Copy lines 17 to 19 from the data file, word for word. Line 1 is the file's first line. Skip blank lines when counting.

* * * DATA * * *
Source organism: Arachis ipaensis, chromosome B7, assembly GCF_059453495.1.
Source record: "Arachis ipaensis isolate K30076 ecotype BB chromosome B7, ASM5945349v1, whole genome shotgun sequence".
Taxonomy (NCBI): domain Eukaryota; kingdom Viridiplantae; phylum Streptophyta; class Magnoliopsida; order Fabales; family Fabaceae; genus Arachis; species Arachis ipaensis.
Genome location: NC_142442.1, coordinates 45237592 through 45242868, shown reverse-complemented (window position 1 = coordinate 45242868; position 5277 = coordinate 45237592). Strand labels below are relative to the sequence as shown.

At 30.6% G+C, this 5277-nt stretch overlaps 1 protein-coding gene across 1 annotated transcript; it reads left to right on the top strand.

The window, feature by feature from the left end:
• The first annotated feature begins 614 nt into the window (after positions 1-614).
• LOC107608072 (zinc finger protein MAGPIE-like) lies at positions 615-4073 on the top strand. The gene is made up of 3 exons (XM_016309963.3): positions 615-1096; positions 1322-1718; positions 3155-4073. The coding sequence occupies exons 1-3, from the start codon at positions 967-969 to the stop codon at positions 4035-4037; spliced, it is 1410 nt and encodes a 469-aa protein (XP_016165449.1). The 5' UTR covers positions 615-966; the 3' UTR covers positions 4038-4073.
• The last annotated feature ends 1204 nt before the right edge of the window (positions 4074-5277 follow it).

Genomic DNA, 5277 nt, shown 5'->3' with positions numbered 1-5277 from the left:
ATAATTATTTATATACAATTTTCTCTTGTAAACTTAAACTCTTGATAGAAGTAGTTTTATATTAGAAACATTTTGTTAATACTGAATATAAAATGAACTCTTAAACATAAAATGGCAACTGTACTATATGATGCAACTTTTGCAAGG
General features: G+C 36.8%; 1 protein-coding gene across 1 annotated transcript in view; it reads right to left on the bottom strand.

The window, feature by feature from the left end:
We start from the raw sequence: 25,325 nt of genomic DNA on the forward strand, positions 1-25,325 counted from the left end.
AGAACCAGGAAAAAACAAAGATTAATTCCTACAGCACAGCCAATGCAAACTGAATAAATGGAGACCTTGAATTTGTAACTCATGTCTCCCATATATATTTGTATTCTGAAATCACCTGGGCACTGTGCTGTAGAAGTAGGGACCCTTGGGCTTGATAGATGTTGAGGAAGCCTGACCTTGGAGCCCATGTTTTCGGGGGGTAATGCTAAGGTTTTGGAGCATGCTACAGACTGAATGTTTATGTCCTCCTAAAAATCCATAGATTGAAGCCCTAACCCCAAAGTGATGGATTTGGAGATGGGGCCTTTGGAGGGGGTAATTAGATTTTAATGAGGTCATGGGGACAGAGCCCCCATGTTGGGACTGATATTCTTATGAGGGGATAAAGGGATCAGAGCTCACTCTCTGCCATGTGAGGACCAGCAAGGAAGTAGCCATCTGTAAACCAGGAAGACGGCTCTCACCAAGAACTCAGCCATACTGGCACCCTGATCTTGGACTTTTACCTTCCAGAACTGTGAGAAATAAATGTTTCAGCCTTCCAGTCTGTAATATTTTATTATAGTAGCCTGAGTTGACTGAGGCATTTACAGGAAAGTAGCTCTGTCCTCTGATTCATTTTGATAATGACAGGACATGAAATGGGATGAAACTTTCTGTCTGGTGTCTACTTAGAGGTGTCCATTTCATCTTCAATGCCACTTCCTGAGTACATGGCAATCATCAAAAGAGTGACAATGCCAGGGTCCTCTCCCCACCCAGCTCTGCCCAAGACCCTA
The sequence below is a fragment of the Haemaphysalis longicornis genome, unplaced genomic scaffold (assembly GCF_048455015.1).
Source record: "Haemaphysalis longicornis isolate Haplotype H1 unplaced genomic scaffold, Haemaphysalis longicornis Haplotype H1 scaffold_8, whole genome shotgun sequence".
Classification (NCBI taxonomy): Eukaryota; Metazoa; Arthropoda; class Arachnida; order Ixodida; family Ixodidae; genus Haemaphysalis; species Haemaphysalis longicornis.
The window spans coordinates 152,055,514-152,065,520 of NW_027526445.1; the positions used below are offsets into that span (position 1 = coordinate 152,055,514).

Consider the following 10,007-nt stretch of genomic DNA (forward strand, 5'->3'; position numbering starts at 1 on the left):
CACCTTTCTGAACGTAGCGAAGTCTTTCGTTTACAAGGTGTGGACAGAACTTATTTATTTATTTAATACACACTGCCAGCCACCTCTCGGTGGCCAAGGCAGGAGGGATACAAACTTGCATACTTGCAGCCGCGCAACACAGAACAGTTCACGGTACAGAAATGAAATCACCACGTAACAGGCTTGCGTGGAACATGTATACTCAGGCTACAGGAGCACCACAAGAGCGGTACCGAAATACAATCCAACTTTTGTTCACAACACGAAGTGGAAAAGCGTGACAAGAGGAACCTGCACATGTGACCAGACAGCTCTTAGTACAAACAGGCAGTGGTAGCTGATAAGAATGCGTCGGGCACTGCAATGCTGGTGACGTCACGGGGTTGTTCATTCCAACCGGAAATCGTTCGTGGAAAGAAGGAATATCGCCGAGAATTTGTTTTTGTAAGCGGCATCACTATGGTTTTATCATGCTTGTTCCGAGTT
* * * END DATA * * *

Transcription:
Source record: "Haemaphysalis longicornis isolate Haplotype H1 unplaced genomic scaffold, Haemaphysalis longicornis Haplotype H1 scaffold_8, whole genome shotgun sequence".
Classification (NCBI taxonomy): Eukaryota; Metazoa; Arthropoda; class Arachnida; order Ixodida; family Ixodidae; genus Haemaphysalis; species Haemaphysalis longicornis.
The window spans coordinates 152,055,514-152,065,520 of NW_027526445.1; the positions used below are offsets into that span (position 1 = coordinate 152,055,514).